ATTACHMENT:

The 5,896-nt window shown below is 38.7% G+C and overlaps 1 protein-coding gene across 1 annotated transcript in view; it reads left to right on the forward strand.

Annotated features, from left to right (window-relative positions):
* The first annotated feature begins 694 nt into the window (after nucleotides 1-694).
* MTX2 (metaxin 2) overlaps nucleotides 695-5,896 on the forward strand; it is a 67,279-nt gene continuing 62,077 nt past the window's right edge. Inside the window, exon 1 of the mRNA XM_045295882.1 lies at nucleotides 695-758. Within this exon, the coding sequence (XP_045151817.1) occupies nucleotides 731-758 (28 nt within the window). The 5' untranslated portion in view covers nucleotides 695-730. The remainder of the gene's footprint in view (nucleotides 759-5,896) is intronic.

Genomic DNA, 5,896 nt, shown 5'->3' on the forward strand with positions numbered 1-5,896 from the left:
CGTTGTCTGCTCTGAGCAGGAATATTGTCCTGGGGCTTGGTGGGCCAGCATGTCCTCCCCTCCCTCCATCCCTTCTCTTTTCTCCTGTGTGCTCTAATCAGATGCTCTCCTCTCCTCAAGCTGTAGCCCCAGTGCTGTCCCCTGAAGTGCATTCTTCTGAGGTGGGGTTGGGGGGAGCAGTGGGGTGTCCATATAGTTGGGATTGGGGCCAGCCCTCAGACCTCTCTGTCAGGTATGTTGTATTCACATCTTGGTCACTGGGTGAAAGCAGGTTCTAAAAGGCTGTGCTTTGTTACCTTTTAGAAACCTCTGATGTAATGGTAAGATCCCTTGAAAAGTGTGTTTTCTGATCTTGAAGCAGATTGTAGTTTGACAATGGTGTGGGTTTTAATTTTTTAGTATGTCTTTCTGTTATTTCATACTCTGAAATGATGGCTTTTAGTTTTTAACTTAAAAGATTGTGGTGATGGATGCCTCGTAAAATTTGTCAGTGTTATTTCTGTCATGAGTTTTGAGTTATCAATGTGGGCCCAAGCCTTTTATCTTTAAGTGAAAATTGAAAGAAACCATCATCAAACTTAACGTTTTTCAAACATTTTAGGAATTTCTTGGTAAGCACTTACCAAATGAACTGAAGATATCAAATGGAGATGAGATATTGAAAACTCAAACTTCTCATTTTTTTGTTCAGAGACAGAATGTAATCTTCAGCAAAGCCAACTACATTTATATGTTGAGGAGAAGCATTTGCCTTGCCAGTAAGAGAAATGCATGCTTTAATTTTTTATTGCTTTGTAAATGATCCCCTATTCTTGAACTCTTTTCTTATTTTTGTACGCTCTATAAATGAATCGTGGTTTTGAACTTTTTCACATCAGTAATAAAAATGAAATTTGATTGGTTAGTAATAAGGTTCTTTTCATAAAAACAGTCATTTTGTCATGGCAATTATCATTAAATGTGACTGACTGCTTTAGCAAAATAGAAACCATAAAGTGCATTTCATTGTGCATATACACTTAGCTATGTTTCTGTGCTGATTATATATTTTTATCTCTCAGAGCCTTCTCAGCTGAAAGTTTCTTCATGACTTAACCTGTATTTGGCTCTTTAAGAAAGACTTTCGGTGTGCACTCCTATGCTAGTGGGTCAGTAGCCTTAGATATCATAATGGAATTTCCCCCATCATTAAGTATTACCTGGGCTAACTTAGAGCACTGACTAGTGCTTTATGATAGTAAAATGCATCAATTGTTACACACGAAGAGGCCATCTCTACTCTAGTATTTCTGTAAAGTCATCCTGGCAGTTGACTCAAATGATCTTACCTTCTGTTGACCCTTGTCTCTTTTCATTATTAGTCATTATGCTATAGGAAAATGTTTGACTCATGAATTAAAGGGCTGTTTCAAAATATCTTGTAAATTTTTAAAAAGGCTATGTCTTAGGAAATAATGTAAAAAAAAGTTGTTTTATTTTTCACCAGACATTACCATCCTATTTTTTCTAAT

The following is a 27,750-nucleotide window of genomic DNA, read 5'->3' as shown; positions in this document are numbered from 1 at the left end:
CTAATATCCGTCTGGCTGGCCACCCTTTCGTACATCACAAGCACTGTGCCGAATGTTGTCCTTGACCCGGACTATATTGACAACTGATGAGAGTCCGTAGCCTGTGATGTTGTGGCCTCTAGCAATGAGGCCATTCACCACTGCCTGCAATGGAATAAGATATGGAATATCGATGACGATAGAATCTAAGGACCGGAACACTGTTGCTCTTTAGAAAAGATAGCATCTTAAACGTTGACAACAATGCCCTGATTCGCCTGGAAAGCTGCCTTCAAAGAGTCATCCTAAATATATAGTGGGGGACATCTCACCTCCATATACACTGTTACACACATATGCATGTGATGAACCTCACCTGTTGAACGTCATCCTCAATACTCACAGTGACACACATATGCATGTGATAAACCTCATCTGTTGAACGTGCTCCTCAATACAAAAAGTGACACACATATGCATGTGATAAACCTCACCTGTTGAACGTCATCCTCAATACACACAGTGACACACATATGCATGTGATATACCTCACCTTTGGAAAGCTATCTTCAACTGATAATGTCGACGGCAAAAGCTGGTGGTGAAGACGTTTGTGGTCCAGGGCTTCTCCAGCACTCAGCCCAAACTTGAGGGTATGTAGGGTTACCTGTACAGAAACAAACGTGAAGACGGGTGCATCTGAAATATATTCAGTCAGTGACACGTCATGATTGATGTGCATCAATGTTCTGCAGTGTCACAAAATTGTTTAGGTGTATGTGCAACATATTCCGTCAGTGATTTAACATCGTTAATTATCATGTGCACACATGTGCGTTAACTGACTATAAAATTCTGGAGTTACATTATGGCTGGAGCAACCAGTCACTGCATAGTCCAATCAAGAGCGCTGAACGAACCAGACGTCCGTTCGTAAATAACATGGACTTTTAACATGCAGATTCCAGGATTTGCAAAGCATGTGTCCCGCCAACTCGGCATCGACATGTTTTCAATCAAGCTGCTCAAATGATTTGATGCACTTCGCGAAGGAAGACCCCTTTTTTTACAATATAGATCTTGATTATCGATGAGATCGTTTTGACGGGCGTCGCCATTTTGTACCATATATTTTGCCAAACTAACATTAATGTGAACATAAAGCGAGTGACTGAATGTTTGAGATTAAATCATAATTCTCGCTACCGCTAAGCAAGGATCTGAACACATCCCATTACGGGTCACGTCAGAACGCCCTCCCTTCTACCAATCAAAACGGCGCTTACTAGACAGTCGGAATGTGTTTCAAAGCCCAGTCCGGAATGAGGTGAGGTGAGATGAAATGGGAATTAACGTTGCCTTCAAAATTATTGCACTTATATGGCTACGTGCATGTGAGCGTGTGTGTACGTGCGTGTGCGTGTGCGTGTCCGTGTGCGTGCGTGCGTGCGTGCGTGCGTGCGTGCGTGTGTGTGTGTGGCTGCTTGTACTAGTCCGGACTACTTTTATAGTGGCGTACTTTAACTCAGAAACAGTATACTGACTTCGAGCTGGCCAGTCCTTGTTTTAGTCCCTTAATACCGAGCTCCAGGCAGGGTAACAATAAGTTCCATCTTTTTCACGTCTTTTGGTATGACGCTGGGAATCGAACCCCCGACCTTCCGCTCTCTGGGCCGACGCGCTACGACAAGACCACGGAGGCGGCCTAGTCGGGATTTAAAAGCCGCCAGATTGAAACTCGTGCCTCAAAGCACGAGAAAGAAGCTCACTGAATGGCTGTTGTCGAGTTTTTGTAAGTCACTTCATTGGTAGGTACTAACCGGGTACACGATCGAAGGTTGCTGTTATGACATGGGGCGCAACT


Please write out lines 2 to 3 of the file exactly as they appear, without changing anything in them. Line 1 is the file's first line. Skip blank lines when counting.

Annotated features, from left to right (window-relative positions):
* The first annotated feature begins 694 nt into the window (after nucleotides 1-694).